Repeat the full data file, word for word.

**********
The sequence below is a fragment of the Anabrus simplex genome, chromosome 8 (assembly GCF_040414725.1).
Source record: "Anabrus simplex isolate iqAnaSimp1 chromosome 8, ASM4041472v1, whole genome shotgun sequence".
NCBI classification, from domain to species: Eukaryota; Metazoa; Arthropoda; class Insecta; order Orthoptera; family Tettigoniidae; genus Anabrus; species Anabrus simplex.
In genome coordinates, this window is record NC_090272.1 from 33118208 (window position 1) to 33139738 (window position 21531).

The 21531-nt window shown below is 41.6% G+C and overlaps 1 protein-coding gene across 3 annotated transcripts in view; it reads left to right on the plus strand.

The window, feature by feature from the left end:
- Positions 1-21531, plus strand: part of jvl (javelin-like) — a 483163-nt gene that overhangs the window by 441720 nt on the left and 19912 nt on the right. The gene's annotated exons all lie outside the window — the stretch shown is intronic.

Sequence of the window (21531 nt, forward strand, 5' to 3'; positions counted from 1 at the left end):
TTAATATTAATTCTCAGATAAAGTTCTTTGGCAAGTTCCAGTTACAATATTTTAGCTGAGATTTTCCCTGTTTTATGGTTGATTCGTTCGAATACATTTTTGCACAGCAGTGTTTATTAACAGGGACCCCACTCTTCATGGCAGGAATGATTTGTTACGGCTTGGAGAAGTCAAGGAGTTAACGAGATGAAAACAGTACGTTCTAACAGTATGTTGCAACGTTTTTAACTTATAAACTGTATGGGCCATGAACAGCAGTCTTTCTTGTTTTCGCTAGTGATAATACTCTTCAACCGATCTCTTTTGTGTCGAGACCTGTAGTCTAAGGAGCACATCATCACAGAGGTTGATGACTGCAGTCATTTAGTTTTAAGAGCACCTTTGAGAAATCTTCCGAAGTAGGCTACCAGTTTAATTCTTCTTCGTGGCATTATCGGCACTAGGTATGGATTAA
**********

The sequence below is a fragment of the Anabrus simplex genome, chromosome 8 (assembly GCF_040414725.1).
Source record: "Anabrus simplex isolate iqAnaSimp1 chromosome 8, ASM4041472v1, whole genome shotgun sequence".
NCBI classification, from domain to species: Eukaryota; Metazoa; Arthropoda; class Insecta; order Orthoptera; family Tettigoniidae; genus Anabrus; species Anabrus simplex.
In genome coordinates, this window is record NC_090272.1 from 33118208 (window position 1) to 33139738 (window position 21531).

The 21531-nt window shown below is 41.6% G+C and overlaps 1 protein-coding gene across 3 annotated transcripts in view; it reads left to right on the plus strand.

The window, feature by feature from the left end:
- Positions 1-21531, plus strand: part of jvl (javelin-like) — a 483163-nt gene that overhangs the window by 441720 nt on the left and 19912 nt on the right. The gene's annotated exons all lie outside the window — the stretch shown is intronic.

Sequence of the window (21531 nt, forward strand, 5' to 3'; positions counted from 1 at the left end):
TTAATATTAATTCTCAGATAAAGTTCTTTGGCAAGTTCCAGTTACAATATTTTAGCTGAGATTTTCCCTGTTTTATGGTTGATTCGTTCGAATACATTTTTGCACAGCAGTGTTTATTAACAGGGACCCCACTCTTCATGGCAGGAATGATTTGTTACGGCTTGGAGAAGTCAAGGAGTTAACGAGATGAAAACAGTACGTTCTAACAGTATGTTGCAACGTTTTTAACTTATAAACTGTATGGGCCATGAACAGCAGTCTTTCTTGTTTTCGCTAGTGATAATACTCTTCAACCGATCTCTTTTGTGTCGAGACCTGTAGTCTAAGGAGCACATCATCACAGAGGTTGATGACTGCAGTCATTTAGTTTTAAGAGCACCTTTGAGAAATCTTCCGAAGTAGGCTACCAGTTTAATTCTTCTTCGTGGCATTATCGGCACTAGGTATGGATTAA